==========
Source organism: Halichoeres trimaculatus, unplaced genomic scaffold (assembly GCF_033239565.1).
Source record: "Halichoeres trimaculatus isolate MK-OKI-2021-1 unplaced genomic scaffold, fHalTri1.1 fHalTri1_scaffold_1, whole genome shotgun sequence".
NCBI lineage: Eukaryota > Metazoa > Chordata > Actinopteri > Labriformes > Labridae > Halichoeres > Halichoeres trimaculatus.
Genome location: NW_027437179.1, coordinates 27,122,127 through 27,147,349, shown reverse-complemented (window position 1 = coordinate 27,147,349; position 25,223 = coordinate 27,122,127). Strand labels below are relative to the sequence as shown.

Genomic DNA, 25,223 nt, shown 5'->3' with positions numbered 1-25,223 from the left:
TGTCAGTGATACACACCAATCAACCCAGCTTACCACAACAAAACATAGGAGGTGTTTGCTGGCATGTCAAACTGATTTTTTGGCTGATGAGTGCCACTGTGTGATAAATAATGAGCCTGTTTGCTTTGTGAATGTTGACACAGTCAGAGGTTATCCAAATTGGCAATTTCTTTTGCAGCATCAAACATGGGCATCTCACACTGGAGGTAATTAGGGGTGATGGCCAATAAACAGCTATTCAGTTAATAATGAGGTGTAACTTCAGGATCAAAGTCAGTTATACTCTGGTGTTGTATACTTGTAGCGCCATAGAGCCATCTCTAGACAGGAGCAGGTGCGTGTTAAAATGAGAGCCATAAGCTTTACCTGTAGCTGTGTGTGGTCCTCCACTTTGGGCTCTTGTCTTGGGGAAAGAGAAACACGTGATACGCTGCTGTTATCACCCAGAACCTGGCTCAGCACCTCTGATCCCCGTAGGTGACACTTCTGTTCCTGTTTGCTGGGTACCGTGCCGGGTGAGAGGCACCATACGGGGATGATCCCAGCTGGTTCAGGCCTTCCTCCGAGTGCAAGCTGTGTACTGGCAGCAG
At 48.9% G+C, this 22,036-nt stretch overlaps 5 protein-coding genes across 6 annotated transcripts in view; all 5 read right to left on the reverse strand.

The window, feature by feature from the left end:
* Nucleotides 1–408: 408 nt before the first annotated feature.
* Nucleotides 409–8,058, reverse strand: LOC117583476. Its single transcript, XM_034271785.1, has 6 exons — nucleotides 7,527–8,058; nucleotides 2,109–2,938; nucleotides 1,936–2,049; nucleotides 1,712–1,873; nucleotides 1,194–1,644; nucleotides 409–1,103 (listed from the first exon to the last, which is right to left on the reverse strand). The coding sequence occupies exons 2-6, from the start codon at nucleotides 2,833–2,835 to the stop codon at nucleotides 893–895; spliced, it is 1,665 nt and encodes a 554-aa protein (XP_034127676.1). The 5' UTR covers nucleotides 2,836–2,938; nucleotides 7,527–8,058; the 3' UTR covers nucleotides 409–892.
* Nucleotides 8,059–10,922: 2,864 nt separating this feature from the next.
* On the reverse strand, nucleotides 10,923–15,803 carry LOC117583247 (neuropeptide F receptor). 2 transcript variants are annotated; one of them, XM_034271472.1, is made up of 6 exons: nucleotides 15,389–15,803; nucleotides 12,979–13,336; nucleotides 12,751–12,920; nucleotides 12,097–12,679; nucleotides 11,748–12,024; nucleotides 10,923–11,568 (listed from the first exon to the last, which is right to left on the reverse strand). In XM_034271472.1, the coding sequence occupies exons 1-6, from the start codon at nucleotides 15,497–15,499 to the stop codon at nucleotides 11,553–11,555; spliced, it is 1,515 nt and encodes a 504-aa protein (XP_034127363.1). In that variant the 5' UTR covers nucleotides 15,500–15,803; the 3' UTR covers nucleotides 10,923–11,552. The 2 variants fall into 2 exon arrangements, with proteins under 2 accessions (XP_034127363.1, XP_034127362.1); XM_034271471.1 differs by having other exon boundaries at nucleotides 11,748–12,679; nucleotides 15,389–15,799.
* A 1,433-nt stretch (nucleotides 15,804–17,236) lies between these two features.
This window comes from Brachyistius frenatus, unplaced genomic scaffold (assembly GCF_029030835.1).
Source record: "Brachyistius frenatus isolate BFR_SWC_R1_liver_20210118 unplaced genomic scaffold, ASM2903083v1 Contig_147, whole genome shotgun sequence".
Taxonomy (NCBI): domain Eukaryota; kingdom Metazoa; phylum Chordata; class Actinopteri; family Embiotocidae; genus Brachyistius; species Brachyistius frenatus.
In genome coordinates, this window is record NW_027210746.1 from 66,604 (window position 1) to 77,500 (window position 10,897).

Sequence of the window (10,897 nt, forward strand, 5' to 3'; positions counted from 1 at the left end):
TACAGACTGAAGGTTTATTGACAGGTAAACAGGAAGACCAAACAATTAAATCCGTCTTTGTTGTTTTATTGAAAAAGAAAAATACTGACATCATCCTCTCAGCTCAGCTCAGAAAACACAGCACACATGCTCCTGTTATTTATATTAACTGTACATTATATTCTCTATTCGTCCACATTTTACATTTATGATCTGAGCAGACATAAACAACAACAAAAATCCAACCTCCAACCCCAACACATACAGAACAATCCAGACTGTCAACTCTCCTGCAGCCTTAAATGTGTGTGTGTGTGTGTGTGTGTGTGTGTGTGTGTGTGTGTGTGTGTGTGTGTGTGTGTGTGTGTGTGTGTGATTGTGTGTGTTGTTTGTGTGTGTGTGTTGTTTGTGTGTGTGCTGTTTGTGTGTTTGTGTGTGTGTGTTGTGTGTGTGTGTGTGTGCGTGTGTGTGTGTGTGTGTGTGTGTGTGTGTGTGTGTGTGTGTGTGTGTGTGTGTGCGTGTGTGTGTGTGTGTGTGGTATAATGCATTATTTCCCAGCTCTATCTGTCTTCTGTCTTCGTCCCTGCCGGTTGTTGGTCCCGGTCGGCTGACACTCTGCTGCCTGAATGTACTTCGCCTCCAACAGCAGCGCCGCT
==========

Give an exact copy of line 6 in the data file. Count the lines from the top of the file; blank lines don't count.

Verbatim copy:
TGTCAGTGATACACACCAATCAACCCAGCTTACCACAACAAAACATAGGAGGTGTTTGCTGGCATGTCAAACTGATTTTTTGGCTGATGAGTGCCACTGTGTGATAAATAATGAGCCTGTTTGCTTTGTGAATGTTGACACAGTCAGAGGTTATCCAAATTGGCAATTTCTTTTGCAGCATCAAACATGGGCATCTCACACTGGAGGTAATTAGGGGTGATGGCCAATAAACAGCTATTCAGTTAATAATGAGGTGTAACTTCAGGATCAAAGTCAGTTATACTCTGGTGTTGTATACTTGTAGCGCCATAGAGCCATCTCTAGACAGGAGCAGGTGCGTGTTAAAATGAGAGCCATAAGCTTTACCTGTAGCTGTGTGTGGTCCTCCACTTTGGGCTCTTGTCTTGGGGAAAGAGAAACACGTGATACGCTGCTGTTATCACCCAGAACCTGGCTCAGCACCTCTGATCCCCGTAGGTGACACTTCTGTTCCTGTTTGCTGGGTACCGTGCCGGGTGAGAGGCACCATACGGGGATGATCCCAGCTGGTTCAGGCCTTCCTCCGAGTGCAAGCTGTGTACTGGCAGCAG